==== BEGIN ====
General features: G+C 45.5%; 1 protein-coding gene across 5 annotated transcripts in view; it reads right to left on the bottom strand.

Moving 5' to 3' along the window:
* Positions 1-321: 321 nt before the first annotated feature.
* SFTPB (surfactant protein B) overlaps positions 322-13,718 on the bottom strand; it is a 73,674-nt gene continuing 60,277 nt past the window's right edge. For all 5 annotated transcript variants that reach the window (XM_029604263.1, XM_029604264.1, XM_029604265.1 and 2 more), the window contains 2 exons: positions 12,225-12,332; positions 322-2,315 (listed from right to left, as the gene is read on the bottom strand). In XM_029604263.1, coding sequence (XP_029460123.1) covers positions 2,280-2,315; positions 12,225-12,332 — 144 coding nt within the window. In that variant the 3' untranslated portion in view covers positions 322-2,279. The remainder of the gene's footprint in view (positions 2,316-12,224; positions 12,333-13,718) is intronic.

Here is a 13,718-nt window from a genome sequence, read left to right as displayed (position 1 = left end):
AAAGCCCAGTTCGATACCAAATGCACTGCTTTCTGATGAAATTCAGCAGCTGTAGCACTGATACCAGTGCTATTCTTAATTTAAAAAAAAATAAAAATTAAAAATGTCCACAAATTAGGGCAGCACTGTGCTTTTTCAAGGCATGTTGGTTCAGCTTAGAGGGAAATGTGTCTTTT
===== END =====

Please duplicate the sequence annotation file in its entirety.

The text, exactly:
General features: G+C 45.5%; 1 protein-coding gene across 5 annotated transcripts in view; it reads right to left on the bottom strand.

Moving 5' to 3' along the window:
* Positions 1-321: 321 nt before the first annotated feature.
* SFTPB (surfactant protein B) overlaps positions 322-13,718 on the bottom strand; it is a 73,674-nt gene continuing 60,277 nt past the window's right edge. For all 5 annotated transcript variants that reach the window (XM_029604263.1, XM_029604264.1, XM_029604265.1 and 2 more), the window contains 2 exons: positions 12,225-12,332; positions 322-2,315 (listed from right to left, as the gene is read on the bottom strand). In XM_029604263.1, coding sequence (XP_029460123.1) covers positions 2,280-2,315; positions 12,225-12,332 — 144 coding nt within the window. In that variant the 3' untranslated portion in view covers positions 322-2,279. The remainder of the gene's footprint in view (positions 2,316-12,224; positions 12,333-13,718) is intronic.

Here is a 13,718-nt window from a genome sequence, read left to right as displayed (position 1 = left end):
AAAGCCCAGTTCGATACCAAATGCACTGCTTTCTGATGAAATTCAGCAGCTGTAGCACTGATACCAGTGCTATTCTTAATTTAAAAAAAAATAAAAATTAAAAATGTCCACAAATTAGGGCAGCACTGTGCTTTTTCAAGGCATGTTGGTTCAGCTTAGAGGGAAATGTGTCTTTT